The vessel is to be full barque rigged, with double topsail yards. The masts are immense beams of timber, and only the lower ones are at present set up. The higher portions will not be put up until the vessel reaches Montreal, so that she may be sufficiently light to pass through the canal. The work on her sails, rigging, and all above her deck has been superintended by Mr. Joseph Dix, who has been in Messrs. Calvin and Breck's employ as sailmaker and rigger for thirty-six years. The ship's blocks are strapped with galvanized iron, patented, manufactured by the Penfield Block Works, Lockport, N.Y., and are very well made. Her sails are made of Rutherford's best canvass, and were made in Scotland expressly for this ship. She will spread, when in full sail, about 3,500 yards of canvass, and in case of accident, Mr. Dix has made a full set of spare sails. She will have six shrouds on each side of the fore and main masts of 4 1/2 inch wire. Her fore topmast backstays are likewise 4 1/2 inch and doubled. The fore and main stays and fore and main topmast stays are of the same wire. Her mizzen mast has four shrouds on each side of 4 3/4 inches wire, and the mizzen stay, 4 inch wire single.

The Garden Island will carry two chains, 120 fathoms each, made of wire 1 3/4 inches thick, and we were shown the formidable iron bars of which it was made. She will carry five anchors, two of them weighing 40 cwt. each, one streamer of 12 cwt., and two smaller ones. Her masts, sails and rigging will be shipped to Montreal, where her chains now await her arrival, along with about 25 tons of iron knees, which have yet to be put in. All her fitting up will be completed in Montreal, for which place she will leave in tow about the end of this week or beginning of next. The tonnage of the Garden Island is within a fraction of 1,000 tons, and she is to be engaged in carrying Messrs. Calvin & Breck's timber. She will be commanded by Captain William Zealand, of Hamilton, a gentleman who has had a considerable amount of experience in ocean sailing. There will be three mates and a crew of 25 men. She is specially fitted for the trade of carrying timber, and during the present summer she will be engaged in carrying timber manufactured in Ohio and Michigan, brought from thence to Garden Island on the firm's lake schooners, towed down the St. Lawrence with rafts, and then shipped to Glasgow. The ship's ports are four in number, 30 by 34 inches each, two on each side of the stempiece, one above the other.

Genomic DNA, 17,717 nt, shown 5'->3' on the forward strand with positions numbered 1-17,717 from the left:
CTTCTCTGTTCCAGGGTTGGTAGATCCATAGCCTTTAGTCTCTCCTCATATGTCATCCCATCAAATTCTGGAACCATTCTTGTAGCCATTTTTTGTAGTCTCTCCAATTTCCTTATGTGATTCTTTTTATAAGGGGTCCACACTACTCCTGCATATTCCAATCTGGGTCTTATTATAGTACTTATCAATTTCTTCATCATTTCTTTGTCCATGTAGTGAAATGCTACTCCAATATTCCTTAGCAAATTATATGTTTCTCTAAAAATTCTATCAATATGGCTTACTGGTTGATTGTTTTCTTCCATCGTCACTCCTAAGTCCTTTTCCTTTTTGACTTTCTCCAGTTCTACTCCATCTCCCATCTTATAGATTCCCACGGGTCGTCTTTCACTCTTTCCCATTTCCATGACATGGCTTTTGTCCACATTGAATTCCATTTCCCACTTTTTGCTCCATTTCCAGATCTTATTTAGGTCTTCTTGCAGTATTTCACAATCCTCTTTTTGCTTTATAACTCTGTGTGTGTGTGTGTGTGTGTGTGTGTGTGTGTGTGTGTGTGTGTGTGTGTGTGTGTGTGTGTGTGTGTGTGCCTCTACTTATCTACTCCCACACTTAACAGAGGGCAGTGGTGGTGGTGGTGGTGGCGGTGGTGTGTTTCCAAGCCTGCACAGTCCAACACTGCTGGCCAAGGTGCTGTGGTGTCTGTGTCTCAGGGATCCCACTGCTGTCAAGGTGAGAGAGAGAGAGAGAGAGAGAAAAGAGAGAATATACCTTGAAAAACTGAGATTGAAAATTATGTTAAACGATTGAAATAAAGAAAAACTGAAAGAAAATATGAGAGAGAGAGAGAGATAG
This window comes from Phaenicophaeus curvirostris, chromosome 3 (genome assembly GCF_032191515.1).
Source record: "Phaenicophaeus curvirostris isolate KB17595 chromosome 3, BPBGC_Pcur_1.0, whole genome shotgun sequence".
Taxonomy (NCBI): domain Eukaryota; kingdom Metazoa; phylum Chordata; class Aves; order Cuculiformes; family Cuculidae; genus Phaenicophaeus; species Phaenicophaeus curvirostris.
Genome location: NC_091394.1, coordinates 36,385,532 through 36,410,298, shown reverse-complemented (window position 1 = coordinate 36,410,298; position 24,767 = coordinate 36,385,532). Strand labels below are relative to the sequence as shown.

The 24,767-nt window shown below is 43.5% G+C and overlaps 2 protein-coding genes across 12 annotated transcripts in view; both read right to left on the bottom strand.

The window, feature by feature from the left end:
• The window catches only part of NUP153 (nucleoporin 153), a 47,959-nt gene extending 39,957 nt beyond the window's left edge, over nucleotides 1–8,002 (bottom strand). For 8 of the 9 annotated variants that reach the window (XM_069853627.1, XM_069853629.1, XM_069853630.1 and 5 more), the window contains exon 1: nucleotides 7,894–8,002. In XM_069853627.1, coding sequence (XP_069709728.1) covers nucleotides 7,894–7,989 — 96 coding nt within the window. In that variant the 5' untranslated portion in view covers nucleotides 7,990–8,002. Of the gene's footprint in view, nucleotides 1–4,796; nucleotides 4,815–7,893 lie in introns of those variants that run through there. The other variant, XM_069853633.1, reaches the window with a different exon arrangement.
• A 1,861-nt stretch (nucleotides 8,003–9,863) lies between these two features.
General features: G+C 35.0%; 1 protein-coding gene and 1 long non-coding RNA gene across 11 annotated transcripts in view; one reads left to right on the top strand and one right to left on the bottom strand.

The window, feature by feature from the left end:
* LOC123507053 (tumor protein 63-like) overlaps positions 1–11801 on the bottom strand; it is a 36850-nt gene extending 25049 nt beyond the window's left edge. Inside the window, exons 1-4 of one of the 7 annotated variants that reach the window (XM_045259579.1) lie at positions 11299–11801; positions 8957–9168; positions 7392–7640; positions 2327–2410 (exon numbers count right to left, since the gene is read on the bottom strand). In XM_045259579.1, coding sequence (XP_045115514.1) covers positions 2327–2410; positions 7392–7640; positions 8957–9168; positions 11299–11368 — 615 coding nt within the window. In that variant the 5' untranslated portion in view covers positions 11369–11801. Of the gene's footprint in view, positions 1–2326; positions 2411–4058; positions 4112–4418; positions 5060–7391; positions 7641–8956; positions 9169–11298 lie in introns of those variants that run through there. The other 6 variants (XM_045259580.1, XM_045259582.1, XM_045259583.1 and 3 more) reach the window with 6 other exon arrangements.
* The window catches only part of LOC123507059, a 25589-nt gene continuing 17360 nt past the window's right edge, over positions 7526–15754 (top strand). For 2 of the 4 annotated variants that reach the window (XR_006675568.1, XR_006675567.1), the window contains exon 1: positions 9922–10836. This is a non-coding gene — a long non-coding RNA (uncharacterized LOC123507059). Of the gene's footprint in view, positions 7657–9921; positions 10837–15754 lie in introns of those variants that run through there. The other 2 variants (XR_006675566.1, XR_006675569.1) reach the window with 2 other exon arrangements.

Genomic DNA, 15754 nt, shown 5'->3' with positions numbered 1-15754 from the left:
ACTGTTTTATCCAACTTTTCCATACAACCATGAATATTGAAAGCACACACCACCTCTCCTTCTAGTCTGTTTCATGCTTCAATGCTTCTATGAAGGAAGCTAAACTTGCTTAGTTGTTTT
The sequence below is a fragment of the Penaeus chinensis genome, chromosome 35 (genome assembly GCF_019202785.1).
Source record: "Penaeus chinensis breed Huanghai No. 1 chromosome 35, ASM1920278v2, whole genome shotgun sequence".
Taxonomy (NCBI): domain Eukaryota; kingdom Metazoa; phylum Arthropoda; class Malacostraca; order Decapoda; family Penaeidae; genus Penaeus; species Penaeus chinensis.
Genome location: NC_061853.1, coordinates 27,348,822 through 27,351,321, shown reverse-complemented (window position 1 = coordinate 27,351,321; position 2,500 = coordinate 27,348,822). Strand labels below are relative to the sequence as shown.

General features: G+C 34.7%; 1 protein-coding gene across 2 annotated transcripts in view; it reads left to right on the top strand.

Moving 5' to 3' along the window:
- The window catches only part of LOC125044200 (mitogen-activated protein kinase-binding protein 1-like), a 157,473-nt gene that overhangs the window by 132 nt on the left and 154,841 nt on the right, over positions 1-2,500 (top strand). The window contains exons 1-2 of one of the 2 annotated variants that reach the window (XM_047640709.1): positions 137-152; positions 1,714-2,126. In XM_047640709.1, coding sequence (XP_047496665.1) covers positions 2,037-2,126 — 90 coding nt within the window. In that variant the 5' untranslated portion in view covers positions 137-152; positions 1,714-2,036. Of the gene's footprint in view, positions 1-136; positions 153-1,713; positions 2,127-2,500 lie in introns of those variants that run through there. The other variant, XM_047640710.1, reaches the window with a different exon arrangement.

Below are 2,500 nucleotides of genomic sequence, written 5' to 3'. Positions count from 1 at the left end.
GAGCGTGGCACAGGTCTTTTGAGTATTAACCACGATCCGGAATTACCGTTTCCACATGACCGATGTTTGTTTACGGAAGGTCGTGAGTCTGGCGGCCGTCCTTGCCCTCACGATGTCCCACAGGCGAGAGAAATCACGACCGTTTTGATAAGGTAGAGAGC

In order to launch such a large vessel successfully, a special effort had to be made. New ways were constructed in the water, the work on which was superintended by Mr. Calvin personally. Nearly a month was spent in the labour of sinking and fastening the necessary piers, etc., a gang of divers working in armour being employed for that purpose. The result of all the work is that the noble vessel successfully glided into the water without any trouble whatever.

The completion of so large a work as the building of the Garden Island, is a great matter for congratulation, and in a very large measure the success of the undertaking is due to Mr. Henry Rooney, who has been in the employment of Messrs. Calvin and Breck for about 35 years. He designed the vessel, and her model is a very fine one. He also superintended the building, and he must have felt highly gratified when he found the vessel on getting into the water sit so evenly, and her draft being 7 feet 8 inches forward, and 8 feet 7 inches aft. He had to see that she was not too deep to go down the canal, and he has succeeded in keeping her within the mark.

In honour of the event, a grand party took place at Garden Island, followed in the evening by a dance.

We omitted to state above that the Garden Island, shortly after reaching the water, was taken in tow by the Lady Franklin and assisted to the dock, where she now lies. The Hiram A. Calvin also lent assistance.

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May 9, 1877
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Rick Neilson
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Public domain: Copyright has expired according to the applicable Canadian or American laws. No restrictions on use.
Maritime History of the Great Lakes
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Daily News (Kingston, ON), May 9, 1877